These results reflect the possible potential of the studied extracts. This is especially important for FCV, where a higher reduction is observed for Ziziphora hispanica in comparison with the commercial rosemary extract, while Thymus longiflorus and Origanum bastetanum also presented significant activity. Furthermore, in the case of MNV presence, the results for Origanum bastetanum extracts are relatively close to the observed for the assayed rosemary extract, which put into light the potential use of this oregano as additive. Therefore, the antiviral effects observed for the aforementioned extracts shows their ability to reduce the presence of FCV or MNV in food products, as well as its role in preventing the transmission vectors for those viruses. This fact is mainly achieved for Origanum bastetanum, whose extracts are successful in the reduction of both viruses.
As it could be observed, the Lamiaceae family presents outstanding potential as a source of bioactive compounds with great potential as preservative additives for the food industry. Nevertheless, the literature regarding the bioactive composition of these MAPs is mainly focused on the study of their essential oils, with the polar phenolic extracts being understudied. This fact hinders the accurate comparison and correlation of data with these polar extracts and endorses the importance of the present investigation and results.
Bioactivity of the considered extracts may be related to each identified bioactive compound profile through the structure of each of their present compounds. Thus, structure–activity relationships of the phenolic compounds identified was also considered for this study.
Antioxidant activity of phenolic acids has been observed in previous studies as directly related to the number and position of hydroxyl groups. Particularly, previous studies have shown that phenolic compounds presenting a second hydroxyl group in the ortho- or para- position seem to show higher antioxidant capacity that those in the meta- position [42]. This can be explained by the strong electron donating ability of these forms. The detachment of the H atom during antioxidant reactions leads to the formation of phenoxyl radicals, which can be stabilized through the inductive or resonance effect [43]. This phenomenon results in the low activation energy of the transfer of the second phenolic H atom, thus enhancing their antioxidant activity, as seen for catechol groups [44]. Therefore, the ability to donate a hydrogen as well as stabilization of the resulting phenolic radical by electron delocalization are essential to the development of high free radical scavenging activity.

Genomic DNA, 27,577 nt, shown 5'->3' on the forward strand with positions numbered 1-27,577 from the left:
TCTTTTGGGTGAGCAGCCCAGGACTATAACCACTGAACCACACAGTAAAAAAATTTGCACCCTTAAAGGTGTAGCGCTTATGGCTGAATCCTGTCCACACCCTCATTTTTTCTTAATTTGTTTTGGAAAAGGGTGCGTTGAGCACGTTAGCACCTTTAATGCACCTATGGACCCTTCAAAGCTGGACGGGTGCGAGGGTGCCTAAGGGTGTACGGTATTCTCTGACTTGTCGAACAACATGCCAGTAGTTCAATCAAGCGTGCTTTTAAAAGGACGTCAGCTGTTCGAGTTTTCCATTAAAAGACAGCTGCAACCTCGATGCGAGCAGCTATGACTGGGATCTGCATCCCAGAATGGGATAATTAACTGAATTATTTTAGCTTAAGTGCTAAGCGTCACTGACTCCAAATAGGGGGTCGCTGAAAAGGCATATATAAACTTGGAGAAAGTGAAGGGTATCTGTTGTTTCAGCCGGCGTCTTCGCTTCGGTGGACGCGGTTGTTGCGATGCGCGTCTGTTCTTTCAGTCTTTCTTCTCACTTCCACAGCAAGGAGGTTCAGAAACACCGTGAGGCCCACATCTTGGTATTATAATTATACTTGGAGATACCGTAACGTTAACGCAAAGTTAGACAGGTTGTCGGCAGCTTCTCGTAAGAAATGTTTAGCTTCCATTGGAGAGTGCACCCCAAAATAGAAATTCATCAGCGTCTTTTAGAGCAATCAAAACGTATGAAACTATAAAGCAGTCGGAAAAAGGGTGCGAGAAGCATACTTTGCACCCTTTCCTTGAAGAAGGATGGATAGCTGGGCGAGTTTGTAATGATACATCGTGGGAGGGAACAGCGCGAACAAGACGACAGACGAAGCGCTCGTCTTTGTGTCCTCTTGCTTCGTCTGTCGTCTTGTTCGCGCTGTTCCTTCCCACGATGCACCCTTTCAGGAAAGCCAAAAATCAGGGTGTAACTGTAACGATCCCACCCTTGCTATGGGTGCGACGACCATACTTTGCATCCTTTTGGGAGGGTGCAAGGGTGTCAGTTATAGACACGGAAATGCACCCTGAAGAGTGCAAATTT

This structure can be found in many of the proposed compounds, as for protocateuchuic, chlorogenic, rosmarinic or caffeic acids. Moreover, it was especially present in the extracts with the highest antioxidant activity, such as Origanum bastetanum. In addition, some of these substances have been previously reported for this plant and directly associated with a significant antioxidant activity [21]. Furthermore, the presence of compounds presenting three catechol groups in their structure should be mentioned in Origanum bastetanum extract, especially the identified salvianolic acids A and B isomers (with the highest abundance in Origanum bastetanum), dicaffeoyl-hydroxy-methylglutaroyl-quinic acid and luteolin rutinoside. Therefore, it can be assumed that these compounds may contribute to its greater activity.
Phenolic structures with other functional groups, such as OAc or C=O (oxo) have also been only found in Origanum bastetanum extract in high abundance, such as Leonuriside A or Seguinoside K, which may also be related to its high antioxidant activity. Nevertheless, it has been reported that their presence contributes to the free radical scavenging activity to a lesser extent [45].
Additionally, flavonoids are abundant in the studied samples. Their high free radical scavenging activity results from the location and presence of hydroxyl and oxo groups and double bonds [43]. Firstly, the ortho-dihydroxy group (catechol) in the B-ring, as previously discussed, ensures the high stability of phenoxyl radicals, thus enhancing its ability to scavenge free radicals, as found in luteolin, taxifolin or epigallocatechin (abundant in Thymus zygis gracilis and membranaceus), luteolin rutinoside (with a remarkable abundance in all the studied samples), eriodictyol (mainly present in Thymus varieties and Origanum bastetanum), cirsiliol (with higher presence in Thymus longiflorus and membranaceus), and gallocatechin (with a highlighting abundance in Thymus zygis gracilis and Ziziphora hispanica).